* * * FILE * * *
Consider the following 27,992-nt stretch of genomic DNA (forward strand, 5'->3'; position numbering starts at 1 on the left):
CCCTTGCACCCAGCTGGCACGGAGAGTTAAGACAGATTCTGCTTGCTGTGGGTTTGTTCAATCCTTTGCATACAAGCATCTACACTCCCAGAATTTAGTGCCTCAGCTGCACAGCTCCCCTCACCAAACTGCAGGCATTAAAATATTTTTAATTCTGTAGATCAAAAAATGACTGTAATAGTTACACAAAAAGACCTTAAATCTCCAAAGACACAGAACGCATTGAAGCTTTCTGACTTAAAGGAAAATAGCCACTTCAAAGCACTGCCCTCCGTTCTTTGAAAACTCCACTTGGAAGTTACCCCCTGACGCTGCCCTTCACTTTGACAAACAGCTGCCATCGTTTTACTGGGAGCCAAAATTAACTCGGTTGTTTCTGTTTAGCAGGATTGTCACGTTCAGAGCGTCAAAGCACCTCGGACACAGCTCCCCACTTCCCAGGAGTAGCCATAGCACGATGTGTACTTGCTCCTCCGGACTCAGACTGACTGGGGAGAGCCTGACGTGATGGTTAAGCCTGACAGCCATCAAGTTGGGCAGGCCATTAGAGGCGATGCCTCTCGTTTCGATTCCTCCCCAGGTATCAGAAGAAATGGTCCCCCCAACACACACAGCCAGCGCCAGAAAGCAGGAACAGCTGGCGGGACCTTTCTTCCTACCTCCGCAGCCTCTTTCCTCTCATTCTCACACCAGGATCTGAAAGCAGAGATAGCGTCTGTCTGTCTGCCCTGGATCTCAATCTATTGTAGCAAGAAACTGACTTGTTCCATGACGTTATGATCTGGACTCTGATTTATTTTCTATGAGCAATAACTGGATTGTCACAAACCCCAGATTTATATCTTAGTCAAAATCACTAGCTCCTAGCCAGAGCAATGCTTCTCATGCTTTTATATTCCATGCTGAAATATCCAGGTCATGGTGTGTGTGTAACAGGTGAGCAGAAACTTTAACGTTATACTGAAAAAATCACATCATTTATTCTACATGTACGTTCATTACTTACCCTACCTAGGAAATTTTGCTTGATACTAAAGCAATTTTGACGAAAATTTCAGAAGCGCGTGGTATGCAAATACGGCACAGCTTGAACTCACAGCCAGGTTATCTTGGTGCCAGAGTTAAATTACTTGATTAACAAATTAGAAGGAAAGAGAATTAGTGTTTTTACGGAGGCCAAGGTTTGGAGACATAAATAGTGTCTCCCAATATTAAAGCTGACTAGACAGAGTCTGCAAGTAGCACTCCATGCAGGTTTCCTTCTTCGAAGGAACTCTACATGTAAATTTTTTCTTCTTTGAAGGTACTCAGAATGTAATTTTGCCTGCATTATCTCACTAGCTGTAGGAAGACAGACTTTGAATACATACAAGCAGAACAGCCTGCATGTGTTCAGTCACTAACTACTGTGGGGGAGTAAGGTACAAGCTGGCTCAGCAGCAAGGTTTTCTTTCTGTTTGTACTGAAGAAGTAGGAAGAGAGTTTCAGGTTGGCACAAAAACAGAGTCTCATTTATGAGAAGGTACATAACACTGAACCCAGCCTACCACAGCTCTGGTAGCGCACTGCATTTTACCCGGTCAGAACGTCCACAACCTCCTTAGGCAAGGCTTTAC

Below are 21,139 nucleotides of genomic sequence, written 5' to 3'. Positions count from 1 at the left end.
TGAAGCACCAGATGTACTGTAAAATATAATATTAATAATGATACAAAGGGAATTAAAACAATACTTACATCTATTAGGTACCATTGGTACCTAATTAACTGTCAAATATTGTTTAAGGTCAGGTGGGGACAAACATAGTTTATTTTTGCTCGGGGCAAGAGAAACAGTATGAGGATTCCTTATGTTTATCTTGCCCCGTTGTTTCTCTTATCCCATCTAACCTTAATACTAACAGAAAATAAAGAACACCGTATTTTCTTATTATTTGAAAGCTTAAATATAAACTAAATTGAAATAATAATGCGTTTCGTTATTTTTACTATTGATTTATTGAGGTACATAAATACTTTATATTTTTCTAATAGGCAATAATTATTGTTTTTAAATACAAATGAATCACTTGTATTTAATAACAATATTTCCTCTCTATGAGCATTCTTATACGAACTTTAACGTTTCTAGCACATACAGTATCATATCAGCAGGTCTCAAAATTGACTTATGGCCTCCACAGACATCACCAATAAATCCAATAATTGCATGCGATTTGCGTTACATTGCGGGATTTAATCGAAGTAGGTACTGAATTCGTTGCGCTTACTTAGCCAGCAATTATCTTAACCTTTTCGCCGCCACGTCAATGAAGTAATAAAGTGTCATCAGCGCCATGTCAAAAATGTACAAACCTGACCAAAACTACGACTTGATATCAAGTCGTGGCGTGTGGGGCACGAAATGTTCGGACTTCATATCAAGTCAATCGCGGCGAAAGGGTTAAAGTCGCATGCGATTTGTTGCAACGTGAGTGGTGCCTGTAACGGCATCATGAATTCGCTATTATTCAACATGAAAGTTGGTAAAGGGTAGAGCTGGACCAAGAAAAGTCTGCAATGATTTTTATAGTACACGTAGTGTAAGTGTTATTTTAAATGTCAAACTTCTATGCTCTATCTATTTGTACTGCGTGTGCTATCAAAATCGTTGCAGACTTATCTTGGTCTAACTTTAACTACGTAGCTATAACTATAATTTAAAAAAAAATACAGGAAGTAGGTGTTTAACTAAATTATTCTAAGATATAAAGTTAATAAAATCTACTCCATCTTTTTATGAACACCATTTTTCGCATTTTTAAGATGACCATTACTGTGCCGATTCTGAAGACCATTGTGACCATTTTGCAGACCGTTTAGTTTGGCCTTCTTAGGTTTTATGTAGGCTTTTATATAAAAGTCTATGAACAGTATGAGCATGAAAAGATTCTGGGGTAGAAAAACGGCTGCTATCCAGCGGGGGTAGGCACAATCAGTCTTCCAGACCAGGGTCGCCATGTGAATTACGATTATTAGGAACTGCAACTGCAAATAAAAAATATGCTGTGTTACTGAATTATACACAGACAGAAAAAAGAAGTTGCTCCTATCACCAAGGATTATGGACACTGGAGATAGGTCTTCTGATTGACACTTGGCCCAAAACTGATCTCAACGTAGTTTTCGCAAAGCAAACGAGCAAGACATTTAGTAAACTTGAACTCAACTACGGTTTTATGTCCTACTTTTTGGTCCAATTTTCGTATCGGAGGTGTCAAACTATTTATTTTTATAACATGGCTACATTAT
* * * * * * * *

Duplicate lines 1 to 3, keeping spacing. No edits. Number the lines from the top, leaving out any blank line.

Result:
Consider the following 27,992-nt stretch of genomic DNA (forward strand, 5'->3'; position numbering starts at 1 on the left):
CCCTTGCACCCAGCTGGCACGGAGAGTTAAGACAGATTCTGCTTGCTGTGGGTTTGTTCAATCCTTTGCATACAAGCATCTACACTCCCAGAATTTAGTGCCTCAGCTGCACAGCTCCCCTCACCAAACTGCAGGCATTAAAATATTTTTAATTCTGTAGATCAAAAAATGACTGTAATAGTTACACAAAAAGACCTTAAATCTCCAAAGACACAGAACGCATTGAAGCTTTCTGACTTAAAGGAAAATAGCCACTTCAAAGCACTGCCCTCCGTTCTTTGAAAACTCCACTTGGAAGTTACCCCCTGACGCTGCCCTTCACTTTGACAAACAGCTGCCATCGTTTTACTGGGAGCCAAAATTAACTCGGTTGTTTCTGTTTAGCAGGATTGTCACGTTCAGAGCGTCAAAGCACCTCGGACACAGCTCCCCACTTCCCAGGAGTAGCCATAGCACGATGTGTACTTGCTCCTCCGGACTCAGACTGACTGGGGAGAGCCTGACGTGATGGTTAAGCCTGACAGCCATCAAGTTGGGCAGGCCATTAGAGGCGATGCCTCTCGTTTCGATTCCTCCCCAGGTATCAGAAGAAATGGTCCCCCCAACACACACAGCCAGCGCCAGAAAGCAGGAACAGCTGGCGGGACCTTTCTTCCTACCTCCGCAGCCTCTTTCCTCTCATTCTCACACCAGGATCTGAAAGCAGAGATAGCGTCTGTCTGTCTGCCCTGGATCTCAATCTATTGTAGCAAGAAACTGACTTGTTCCATGACGTTATGATCTGGACTCTGATTTATTTTCTATGAGCAATAACTGGATTGTCACAAACCCCAGATTTATATCTTAGTCAAAATCACTAGCTCCTAGCCAGAGCAATGCTTCTCATGCTTTTATATTCCATGCTGAAATATCCAGGTCATGGTGTGTGTGTAACAGGTGAGCAGAAACTTTAACGTTATACTGAAAAAATCACATCATTTATTCTACATGTACGTTCATTACTTACCCTACCTAGGAAATTTTGCTTGATACTAAAGCAATTTTGACGAAAATTTCAGAAGCGCGTGGTATGCAAATACGGCACAGCTTGAACTCACAGCCAGGTTATCTTGGTGCCAGAGTTAAATTACTTGATTAACAAATTAGAAGGAAAGAGAATTAGTGTTTTTACGGAGGCCAAGGTTTGGAGACATAAATAGTGTCTCCCAATATTAAAGCTGACTAGACAGAGTCTGCAAGTAGCACTCCATGCAGGTTTCCTTCTTCGAAGGAACTCTACATGTAAATTTTTTCTTCTTTGAAGGTACTCAGAATGTAATTTTGCCTGCATTATCTCACTAGCTGTAGGAAGACAGACTTTGAATACATACAAGCAGAACAGCCTGCATGTGTTCAGTCACTAACTACTGTGGGGGAGTAAGGTACAAGCTGGCTCAGCAGCAAGGTTTTCTTTCTGTTTGTACTGAAGAAGTAGGAAGAGAGTTTCAGGTTGGCACAAAAACAGAGTCTCATTTATGAGAAGGTACATAACACTGAACCCAGCCTACCACAGCTCTGGTAGCGCACTGCATTTTACCCGGTCAGAACGTCCACAACCTCCTTAGGCAAGGCTTTAC

Below are 21,139 nucleotides of genomic sequence, written 5' to 3'. Positions count from 1 at the left end.